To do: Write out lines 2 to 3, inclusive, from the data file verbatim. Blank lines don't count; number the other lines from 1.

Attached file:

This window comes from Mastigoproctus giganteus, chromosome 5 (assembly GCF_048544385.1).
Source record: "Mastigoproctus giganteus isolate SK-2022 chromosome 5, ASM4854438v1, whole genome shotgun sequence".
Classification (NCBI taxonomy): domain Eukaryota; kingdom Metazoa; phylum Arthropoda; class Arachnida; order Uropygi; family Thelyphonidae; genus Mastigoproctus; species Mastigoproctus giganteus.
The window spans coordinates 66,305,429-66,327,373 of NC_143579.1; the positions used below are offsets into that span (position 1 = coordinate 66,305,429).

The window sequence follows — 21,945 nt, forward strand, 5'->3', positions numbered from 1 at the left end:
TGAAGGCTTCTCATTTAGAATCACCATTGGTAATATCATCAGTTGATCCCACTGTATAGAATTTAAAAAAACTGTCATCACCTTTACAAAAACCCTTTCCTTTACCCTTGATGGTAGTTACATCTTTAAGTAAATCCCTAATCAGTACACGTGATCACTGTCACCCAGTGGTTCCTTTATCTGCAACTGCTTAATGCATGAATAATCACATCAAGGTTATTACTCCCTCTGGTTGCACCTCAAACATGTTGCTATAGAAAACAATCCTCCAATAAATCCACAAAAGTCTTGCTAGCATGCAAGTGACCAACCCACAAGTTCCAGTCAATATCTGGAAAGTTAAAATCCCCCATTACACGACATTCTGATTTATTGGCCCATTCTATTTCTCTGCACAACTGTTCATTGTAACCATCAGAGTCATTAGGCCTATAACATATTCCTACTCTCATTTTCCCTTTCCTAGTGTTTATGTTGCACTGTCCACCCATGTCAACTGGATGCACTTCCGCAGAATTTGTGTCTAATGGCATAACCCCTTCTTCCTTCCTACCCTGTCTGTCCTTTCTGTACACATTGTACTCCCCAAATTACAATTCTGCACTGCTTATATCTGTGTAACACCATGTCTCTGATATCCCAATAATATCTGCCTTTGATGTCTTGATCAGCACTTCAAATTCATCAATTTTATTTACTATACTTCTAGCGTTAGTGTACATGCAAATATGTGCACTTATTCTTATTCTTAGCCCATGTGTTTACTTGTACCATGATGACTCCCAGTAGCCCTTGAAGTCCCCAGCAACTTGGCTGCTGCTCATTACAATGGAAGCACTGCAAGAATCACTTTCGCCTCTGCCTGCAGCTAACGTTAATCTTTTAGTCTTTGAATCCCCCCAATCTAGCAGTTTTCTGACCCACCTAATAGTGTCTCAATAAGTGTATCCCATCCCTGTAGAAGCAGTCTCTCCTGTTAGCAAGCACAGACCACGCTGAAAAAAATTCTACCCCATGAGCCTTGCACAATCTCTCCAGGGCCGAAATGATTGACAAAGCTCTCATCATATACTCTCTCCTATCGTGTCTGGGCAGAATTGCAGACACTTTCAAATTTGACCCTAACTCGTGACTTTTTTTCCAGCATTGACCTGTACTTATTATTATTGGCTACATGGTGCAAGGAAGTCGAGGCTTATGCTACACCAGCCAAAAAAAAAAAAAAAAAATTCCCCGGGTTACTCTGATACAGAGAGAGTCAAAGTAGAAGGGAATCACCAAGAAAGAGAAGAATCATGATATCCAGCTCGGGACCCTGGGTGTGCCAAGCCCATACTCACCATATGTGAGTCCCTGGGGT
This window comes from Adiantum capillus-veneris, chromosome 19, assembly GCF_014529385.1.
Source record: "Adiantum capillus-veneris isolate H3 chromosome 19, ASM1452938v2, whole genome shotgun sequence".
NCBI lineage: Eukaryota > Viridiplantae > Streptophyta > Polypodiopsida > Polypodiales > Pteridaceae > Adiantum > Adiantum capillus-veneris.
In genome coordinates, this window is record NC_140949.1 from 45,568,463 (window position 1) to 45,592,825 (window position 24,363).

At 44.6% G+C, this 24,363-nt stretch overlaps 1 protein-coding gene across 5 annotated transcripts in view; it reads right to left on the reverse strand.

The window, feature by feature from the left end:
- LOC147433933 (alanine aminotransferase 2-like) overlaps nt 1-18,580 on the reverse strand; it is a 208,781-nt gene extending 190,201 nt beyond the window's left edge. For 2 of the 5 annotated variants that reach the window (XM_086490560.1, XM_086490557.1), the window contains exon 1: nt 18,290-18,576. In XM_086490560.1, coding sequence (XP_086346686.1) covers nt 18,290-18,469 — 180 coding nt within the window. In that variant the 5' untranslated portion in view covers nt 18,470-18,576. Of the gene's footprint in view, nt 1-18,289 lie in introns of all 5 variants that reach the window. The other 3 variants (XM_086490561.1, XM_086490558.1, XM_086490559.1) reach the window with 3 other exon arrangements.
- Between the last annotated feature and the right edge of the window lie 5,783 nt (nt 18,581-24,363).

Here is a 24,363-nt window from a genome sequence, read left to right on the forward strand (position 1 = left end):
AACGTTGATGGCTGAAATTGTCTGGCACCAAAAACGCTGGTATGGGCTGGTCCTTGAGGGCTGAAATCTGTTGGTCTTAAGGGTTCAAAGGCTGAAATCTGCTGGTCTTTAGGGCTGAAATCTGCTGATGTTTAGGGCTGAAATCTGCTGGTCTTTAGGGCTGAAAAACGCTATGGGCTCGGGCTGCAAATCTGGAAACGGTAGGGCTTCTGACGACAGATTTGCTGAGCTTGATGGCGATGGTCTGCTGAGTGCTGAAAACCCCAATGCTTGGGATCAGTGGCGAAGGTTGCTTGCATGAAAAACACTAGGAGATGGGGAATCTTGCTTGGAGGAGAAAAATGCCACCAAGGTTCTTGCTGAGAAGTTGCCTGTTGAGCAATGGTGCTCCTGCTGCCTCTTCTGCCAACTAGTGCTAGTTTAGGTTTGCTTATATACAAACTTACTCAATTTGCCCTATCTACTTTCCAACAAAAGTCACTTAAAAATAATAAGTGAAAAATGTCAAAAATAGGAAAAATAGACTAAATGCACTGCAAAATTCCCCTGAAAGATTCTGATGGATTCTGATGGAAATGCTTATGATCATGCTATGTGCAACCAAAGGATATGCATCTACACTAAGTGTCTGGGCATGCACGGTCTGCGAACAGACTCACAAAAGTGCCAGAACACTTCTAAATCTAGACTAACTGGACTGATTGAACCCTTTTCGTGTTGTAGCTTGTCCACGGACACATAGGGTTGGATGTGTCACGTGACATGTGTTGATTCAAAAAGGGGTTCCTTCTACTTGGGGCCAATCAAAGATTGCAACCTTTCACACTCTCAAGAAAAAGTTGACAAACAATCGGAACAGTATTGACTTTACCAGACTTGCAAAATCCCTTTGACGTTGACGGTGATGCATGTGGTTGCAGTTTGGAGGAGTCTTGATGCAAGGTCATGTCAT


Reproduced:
Source record: "Mastigoproctus giganteus isolate SK-2022 chromosome 5, ASM4854438v1, whole genome shotgun sequence".
Classification (NCBI taxonomy): domain Eukaryota; kingdom Metazoa; phylum Arthropoda; class Arachnida; order Uropygi; family Thelyphonidae; genus Mastigoproctus; species Mastigoproctus giganteus.